What now?

The season ending injuries to offensive linemen Chris Snee, but more specifically to David Baas, are perhaps addition by subtraction.  Jim Cordle has filled in at center, and will continue seeing steady playing time.  The center position is now bigger and healthier because of it.  David Diehl's return is not only timely, his ability to play multiple positions has allowed him to slide into Snee's spot.  Corresponding to the changes, the O-Line has demonstrated marked improvement over their first five weeks of the season.  The backfield in turn has benefited as well.  Will Beatty, Kevin Boothe, Jim Cordle, David Diehl and Justin Pugh, who has played quite well as a rookie, are now the starting front five, and should finish out the season together barring any further injury.

Coach Coughlin also put the brakes on Air Gilbride.  After failing to run the ball at least twenty times during the first five games, and averaging two passes for every one rush, Coach advised his long-time friend and coordinator to restrike a balance between passing and running the ball.  In Week Six, Kevin Gilbride struck total balance for his friend, and elected to pass and rush an equal twenty-six times each.  In both Weeks Seven and Eight, the Giants ran a season high twenty-nine times, and had finally rushed the ball in excess of twenty-five times in three straight games.

David Wilson recently went for a second MRI for a herniated disk in his neck, and will not be reevaluated for another few weeks.  But, finally some good news - Andre Brown appears back after sustaining a fractured leg in pre-season, and may finally play for the first time this Sunday against the Oakland Raiders.  How effective he'll be in his first few games back is obviously a highly questionable proposition.  Not to mention, regardless of the opposition, he'll be playing against defenses that are very literally in mid-season form.

With Andre Brown rushing again behind a reconfigured offensive line, perhaps there's hope for this running game yet.  I'm afraid however, the affect will be too little, too late, and wind up a mere late afternoon shadow in Autumn's fading quest for daylight.

Despite the pass-happiness of the Eli/Coughlin/Gilbride era, for nearly a full decade, the Giants featured one of the most fearsome running games in football, rushing behind a record setting offensive line.  Back then, Coach Gilbride took it upon himself to strike offensive balance, and had the resources to get it done.  Those days are officially long gone.  After Chris Snee went down, David Diehl became the lone surviving lineman from the previous era, and even his days are short.

There are no football miracles on the horizon for Big Blue.  Not this year.  Time and Football stand still for no one.  The Giants will not win out and finish with a 10-6 record.  They need to go 5-3 just to finish with a 7-9 mark.  Let's just get through the Raiders first.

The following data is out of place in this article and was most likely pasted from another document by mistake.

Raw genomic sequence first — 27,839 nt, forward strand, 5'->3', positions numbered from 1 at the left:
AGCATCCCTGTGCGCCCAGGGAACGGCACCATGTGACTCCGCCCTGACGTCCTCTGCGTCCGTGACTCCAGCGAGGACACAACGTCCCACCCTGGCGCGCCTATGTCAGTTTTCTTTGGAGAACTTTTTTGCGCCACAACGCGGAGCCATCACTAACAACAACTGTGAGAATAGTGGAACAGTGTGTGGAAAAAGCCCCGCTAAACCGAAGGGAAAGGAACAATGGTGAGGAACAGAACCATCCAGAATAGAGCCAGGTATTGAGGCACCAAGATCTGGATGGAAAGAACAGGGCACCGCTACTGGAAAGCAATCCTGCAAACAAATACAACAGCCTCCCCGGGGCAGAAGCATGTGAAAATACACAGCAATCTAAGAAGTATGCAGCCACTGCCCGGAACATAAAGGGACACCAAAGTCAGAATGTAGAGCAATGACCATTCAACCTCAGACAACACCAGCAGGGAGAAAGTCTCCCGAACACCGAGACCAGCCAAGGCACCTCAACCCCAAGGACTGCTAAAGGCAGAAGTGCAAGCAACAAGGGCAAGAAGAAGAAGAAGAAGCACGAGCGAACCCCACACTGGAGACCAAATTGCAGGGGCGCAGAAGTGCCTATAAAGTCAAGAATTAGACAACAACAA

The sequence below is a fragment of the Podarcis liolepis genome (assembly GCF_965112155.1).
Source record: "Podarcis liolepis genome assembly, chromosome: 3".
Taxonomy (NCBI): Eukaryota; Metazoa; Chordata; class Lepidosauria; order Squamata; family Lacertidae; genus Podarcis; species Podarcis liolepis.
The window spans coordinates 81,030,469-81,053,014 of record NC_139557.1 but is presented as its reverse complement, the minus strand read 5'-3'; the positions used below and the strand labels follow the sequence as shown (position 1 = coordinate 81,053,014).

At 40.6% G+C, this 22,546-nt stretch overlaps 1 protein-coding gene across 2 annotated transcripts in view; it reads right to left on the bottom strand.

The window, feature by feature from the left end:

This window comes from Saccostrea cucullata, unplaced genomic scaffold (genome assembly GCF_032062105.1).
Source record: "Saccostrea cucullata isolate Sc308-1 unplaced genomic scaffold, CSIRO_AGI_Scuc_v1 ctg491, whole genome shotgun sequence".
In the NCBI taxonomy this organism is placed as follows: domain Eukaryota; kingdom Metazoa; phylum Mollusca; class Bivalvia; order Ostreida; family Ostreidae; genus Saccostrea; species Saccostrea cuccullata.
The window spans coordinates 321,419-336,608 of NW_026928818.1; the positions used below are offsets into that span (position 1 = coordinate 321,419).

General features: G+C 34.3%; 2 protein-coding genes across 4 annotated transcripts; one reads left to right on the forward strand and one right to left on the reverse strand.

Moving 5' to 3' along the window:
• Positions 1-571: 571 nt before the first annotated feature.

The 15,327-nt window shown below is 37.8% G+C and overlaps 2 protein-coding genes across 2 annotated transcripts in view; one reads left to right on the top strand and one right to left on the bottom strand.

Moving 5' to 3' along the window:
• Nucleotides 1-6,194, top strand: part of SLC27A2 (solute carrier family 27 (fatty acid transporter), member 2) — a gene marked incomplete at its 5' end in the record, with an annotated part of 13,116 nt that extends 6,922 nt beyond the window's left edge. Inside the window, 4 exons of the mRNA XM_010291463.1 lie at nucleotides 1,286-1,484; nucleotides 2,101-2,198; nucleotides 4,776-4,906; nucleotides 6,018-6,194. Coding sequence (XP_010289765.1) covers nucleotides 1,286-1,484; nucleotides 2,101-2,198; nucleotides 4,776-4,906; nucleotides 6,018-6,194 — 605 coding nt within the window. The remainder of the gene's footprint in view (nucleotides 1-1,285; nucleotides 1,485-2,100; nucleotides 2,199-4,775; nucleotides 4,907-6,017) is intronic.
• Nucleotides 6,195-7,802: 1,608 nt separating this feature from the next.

I've never hesitated to criticize Kevin Gilbride.  I'm old school, remember - raised on Bill Parcells, smash mouth, and stuff like that.  So Gilbride has been a real assault on my sensibilities.  But I never wanted him fired.  Defensive coordinators?  Yes.  Him?  No.  This year, Gilbride is only guilty of doing what he's been told, and it feels weird defending him, but there you go.  I'm resigned to the fact that in this modern era of...whatever... Coughlin, Gilbride, and Eli Manning will go down as the most prolific offensive trio in Giants history, yet go down as perhaps the most criticized.  Ponderous, but true.

Too may of Jerry Reese's problems stem from the salary cap.  Above all else, he needs to get that in order.  The Giants entered the season with the most free agents on their roster and least amount of drafted players in the Jerry Reese era.  That is the inherent and inevitable peril when tasked with putting a previous era to bed, and trying to establish a new one on the fly in the parity stricken NFL.  So, money is a definite factor in future decision making.  Free agent acquisition David Baas woefully under-performed for the cash he was earning.  That mistake can not be repeated.  Will Beatty is making too much as well, but at least deserves further consideration.

Of the current members of the offensive line and backfield, I am only otherwise predisposed to move forward with Justin Pugh, David Wilson, Jim Cordle and Kevin Boothe.  The Giants need to reevaluate quickly this off-season and choose which direction they want to go.  Then move forward by making very hard, unpopular decisions and affect the necessary changes.

Next, Jerry Reese needs to reprioritize next year's draft.  Reese did not compromise himself by sending the Panthers a late pick for Jon Beason. 

We've know for a few years now, the offensive line needed a complete overhaul.  When Jerry Reese finally rebuilds the offensive line, only then will things fall into place again.  A grassroots effort is in order.  Assemble another young core of linemen, and let them grow together.  Selecting RT Justin Pugh last year was a needed step in the right direction.  Jerry Reese will need to expend another pick on an O-lineman, and hope he gets as good a player, if not better than Justin Pugh.  A trade and a smart free agent signing later, and perhaps one more rush for glorious daylight may resume in earnest again before Eli retires.